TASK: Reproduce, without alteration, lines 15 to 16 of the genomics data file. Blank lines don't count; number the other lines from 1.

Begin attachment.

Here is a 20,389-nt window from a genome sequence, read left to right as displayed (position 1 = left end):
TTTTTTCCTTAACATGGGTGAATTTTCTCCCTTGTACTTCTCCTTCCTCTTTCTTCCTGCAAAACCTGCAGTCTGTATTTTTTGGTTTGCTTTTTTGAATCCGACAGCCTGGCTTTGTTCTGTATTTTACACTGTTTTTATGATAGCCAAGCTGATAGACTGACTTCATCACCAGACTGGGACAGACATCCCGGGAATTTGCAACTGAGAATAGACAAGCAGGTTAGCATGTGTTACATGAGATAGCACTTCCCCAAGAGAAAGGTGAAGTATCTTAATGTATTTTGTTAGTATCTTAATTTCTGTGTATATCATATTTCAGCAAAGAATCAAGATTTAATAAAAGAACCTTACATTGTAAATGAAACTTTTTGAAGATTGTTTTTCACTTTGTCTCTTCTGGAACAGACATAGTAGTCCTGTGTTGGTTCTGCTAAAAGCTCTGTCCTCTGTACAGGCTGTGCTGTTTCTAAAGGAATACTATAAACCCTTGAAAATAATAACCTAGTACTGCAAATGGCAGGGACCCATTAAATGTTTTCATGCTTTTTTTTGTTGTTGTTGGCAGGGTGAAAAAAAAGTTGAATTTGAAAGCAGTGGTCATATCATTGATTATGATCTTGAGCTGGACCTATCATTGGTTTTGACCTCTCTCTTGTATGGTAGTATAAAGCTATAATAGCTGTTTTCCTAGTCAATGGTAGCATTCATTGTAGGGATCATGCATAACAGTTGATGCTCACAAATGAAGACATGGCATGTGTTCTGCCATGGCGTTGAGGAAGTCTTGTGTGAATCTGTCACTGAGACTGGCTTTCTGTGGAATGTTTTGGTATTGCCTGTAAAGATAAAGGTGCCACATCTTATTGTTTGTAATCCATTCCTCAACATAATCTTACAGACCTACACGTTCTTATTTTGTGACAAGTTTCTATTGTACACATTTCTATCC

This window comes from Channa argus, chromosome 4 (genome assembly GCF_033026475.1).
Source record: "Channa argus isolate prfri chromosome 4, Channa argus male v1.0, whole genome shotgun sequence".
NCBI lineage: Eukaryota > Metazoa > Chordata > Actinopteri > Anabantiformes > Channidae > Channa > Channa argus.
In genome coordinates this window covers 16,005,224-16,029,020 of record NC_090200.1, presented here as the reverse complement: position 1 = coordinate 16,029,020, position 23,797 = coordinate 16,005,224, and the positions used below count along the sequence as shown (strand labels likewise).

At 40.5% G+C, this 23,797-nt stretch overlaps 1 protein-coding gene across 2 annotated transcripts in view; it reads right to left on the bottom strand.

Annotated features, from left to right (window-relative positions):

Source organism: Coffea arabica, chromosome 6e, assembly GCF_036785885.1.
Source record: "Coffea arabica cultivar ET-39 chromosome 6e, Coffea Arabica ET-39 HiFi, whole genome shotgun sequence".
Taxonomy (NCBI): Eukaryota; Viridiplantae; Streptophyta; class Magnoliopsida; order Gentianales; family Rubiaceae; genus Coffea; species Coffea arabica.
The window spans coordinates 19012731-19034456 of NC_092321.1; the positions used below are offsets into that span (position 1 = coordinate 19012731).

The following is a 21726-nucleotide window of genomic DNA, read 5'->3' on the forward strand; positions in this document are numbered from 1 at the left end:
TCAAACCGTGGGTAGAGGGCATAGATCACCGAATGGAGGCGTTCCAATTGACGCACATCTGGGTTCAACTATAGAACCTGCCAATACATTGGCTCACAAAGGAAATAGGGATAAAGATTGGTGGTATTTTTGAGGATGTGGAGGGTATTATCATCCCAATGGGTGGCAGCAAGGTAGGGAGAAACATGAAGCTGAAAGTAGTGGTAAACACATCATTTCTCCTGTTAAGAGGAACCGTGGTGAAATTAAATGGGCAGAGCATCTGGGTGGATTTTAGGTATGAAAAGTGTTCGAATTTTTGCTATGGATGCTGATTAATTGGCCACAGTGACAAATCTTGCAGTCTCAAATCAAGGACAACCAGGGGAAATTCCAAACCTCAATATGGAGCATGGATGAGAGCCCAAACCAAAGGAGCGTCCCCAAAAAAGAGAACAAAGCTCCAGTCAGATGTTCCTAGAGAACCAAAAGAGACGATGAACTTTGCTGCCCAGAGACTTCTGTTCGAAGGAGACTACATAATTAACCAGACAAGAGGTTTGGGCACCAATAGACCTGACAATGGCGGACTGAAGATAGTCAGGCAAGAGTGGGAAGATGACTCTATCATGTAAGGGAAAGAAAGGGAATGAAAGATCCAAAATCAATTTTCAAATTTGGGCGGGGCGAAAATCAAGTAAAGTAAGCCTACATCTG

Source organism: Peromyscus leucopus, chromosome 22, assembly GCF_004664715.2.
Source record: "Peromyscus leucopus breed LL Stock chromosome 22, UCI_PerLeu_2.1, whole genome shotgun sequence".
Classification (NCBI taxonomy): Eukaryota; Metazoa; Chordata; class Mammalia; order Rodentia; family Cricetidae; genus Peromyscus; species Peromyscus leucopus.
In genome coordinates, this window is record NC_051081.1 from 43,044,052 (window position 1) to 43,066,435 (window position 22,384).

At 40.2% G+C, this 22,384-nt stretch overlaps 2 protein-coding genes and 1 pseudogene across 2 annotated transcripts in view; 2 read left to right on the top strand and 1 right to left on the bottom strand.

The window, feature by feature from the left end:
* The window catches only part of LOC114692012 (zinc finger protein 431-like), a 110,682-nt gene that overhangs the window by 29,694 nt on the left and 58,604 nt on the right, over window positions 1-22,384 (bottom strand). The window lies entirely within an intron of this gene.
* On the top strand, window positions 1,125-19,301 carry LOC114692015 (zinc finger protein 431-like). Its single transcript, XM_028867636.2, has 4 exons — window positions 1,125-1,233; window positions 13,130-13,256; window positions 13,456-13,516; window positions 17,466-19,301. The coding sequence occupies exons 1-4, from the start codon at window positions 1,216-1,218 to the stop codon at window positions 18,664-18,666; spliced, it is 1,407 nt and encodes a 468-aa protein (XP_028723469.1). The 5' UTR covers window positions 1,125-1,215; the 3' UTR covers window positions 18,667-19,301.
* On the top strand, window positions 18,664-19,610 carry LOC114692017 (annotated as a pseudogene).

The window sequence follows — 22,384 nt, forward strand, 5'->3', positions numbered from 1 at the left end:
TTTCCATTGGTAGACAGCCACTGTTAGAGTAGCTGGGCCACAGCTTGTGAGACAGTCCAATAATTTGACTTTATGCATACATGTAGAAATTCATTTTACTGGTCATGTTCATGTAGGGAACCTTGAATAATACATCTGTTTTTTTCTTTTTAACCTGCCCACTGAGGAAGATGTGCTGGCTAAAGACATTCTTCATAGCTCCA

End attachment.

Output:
Source organism: Peromyscus leucopus, chromosome 22, assembly GCF_004664715.2.
Source record: "Peromyscus leucopus breed LL Stock chromosome 22, UCI_PerLeu_2.1, whole genome shotgun sequence".